The second season was about the possibility that New Orleans might not always be good for those people.  They loved and laughed and sang, but the town also caused them to cry, and suffer and experience loss.

That make the season sound depressing, but it really isn’t.  These are still the same characters from the first season and their drive eventually will see them through their sorrows and out of them a little bit wiser (except maybe Davis).

Plus the season is filled with music.  I think it showcases more music than the first season and the music is stronger.  If you are interested in the blues, folk and jazz from the New Orleans area then the series is worth it for that alone.  If that is not your thing you’ll surely gain an appreciation as the series progresses.

My favourite character this season was Nelson, played by Jon Seda.  Nelson came from Houston when he heard there was work in New Orleans, but Nelson isn’t a worker.  Nelson “makes deals.”  Nelson finds a demand.  Then he finds a supply to meet that demand.  Then he puts them together, greases the wheels to make the deal happen and takes between 50%-80% of the profit as his finder’s fee.  When introduced you’d think he was a vulture; in New Orleans, to siphon off restoration money into his own coffers.  But that wasn’t the character.  He developed a quick and passionate love for the city.  His work seems trivial, but he put a lot of effort into it.  And he honestly seems to think that his way is simply the way business works.

The writers also played with the idea that Nelson was good for the city, bringing in new ideas and new money to a town that is largely stuck in a rut of doing things the way they have always been done.

It is a tricky role, I think, and Seda plays it with a mix of joy and wonder with a dash of snake oil salesman.  Nelson’s own cycle brings him in to New Orleans and eventually sets him all the way back to square one.

None of the performances this year rivalled that of John Goodman or Clarke Peters from season one, but that is praising with faint damnation.  Khandi Alexander, Rob Brown, Kim Dickens, Michiel Huisman, Melissa Leo, Lucia Micarelli, India Ennenga, Wendell Pierce, David Morse – really the whole cast.  If you watched the season and said anyone of them was actually the standout performer, I’d be hard pressed arguing with you.  The best moments might go to Clarke Peters as Big Chief Lambreaux again although his overall arc wasn’t as compelling.  Come Emmy season expect to see some of those names.

Because the season gets off to a slow start, I’d be cautious in recommending it.  Start with Season one.  But if you watch an episode or two, I’d encourage you to stick with season two because it pays off strongly in the end.  If you aren’t as speechless as Davis come the final scene I’d be surprised.

GoT – Last Review

Called in sick to work today.  Grr.  Grr.  Feel guilty because I missed a non-day at work.  It was a Fun Day for team building.  To speak truthfully I hadn’t been looking forward to it.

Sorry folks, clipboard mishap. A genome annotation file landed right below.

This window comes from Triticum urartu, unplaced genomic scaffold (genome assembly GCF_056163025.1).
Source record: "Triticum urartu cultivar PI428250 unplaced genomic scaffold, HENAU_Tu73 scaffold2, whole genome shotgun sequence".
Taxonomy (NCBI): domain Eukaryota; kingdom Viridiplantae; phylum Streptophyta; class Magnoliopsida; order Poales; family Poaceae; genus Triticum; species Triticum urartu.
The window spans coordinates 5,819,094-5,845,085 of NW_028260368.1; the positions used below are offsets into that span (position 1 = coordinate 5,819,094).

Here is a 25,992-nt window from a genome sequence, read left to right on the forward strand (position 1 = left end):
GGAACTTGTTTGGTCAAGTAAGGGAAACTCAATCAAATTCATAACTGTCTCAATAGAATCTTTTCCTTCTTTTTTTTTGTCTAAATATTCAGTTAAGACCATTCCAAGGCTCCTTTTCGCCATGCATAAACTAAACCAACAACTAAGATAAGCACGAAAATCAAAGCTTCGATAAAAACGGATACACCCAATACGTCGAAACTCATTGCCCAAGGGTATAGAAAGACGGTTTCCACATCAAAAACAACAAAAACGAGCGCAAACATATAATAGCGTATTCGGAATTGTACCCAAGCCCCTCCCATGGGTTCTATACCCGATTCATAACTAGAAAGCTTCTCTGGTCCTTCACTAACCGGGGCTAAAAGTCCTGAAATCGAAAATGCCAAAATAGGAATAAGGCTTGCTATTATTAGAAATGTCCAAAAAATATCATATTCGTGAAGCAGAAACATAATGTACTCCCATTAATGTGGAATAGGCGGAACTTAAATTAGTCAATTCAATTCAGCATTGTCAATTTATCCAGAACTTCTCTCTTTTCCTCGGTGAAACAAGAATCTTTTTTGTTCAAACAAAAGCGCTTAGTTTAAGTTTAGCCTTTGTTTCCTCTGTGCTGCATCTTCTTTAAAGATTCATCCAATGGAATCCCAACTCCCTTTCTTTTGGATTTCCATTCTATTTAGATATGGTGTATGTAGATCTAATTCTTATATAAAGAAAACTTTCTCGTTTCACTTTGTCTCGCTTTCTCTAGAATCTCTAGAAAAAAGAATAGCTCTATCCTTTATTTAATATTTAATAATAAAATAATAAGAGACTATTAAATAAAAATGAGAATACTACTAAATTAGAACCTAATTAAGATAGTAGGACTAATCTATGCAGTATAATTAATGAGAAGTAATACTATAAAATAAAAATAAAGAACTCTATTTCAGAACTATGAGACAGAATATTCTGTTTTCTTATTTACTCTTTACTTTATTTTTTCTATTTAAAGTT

Anyway, the last episode of Game of Thrones aired on Sunday.  It is over and y’all won’t need to hear me speak of it again until the new book comes out next month (July 12).

I thought it ended strongly.  Episode 9 (the previous) was the climax.  This episode had a lot of setup for next season.  In fact, although I haven’t checked yet, I think some of the early chapters of book two might have shown.  The next book is really set in King’s Landing and deals with the politics of that city even more than the first book.

Dany’s scenes were pretty close to perfect, but structure wise they still haven’t paid off after the fourth book.  Leading into season two she doesn’t have nearly as many good sections.

Robb isn’t as strong as I’d like.  He seemed more led by his vassals and mother than kingly.  The exchange with Theon was nice though.

As usual Tyrion, Baelish and Varys are the highlights and that was the case here.  I wonder if that is unfortunate.  In the books the kids are the main characters.  Tyrion, Ned and Catelyn are the only adult POV characters in the first book.  In the mini-series the kids are fine, but they just don’t have the presence of the adults.

Clash of Kings is a middle book and suffers the fate of middle books.  It is strong in the King’s landing bits, but in other areas it is less dynamic than Game of Thrones.

All told I think the Game of Thrones mini-series was decent.  Nothing close to the reaction I had to the book when it was released.  It needs a bit more action to hold attention on an episode by episode basis.  At 10 hours long it still simplifies some of the plot elements – although the character motivations seem just as complex.  The violence isn’t more or less extreme than the book demands.  But the sex scenes are far more distracting.  Funny that several of the added scenes are exposition of character elements with one particular prostitute in them.  Once for Theon, once for Baelish and once for Pycelle.  By the third time is is starting to look like a crutch.

OK – time to go.  Take care folks!

I’m a Floaker!

I’m nearly halfway done the new book I purchased and I want to talk about it!  But I’ll wait and do a review when I’m finished.

Game of Thrones continues apace.  Episode 8 (or 10) aired on Sunday.  I thought that it was a very mixed episode.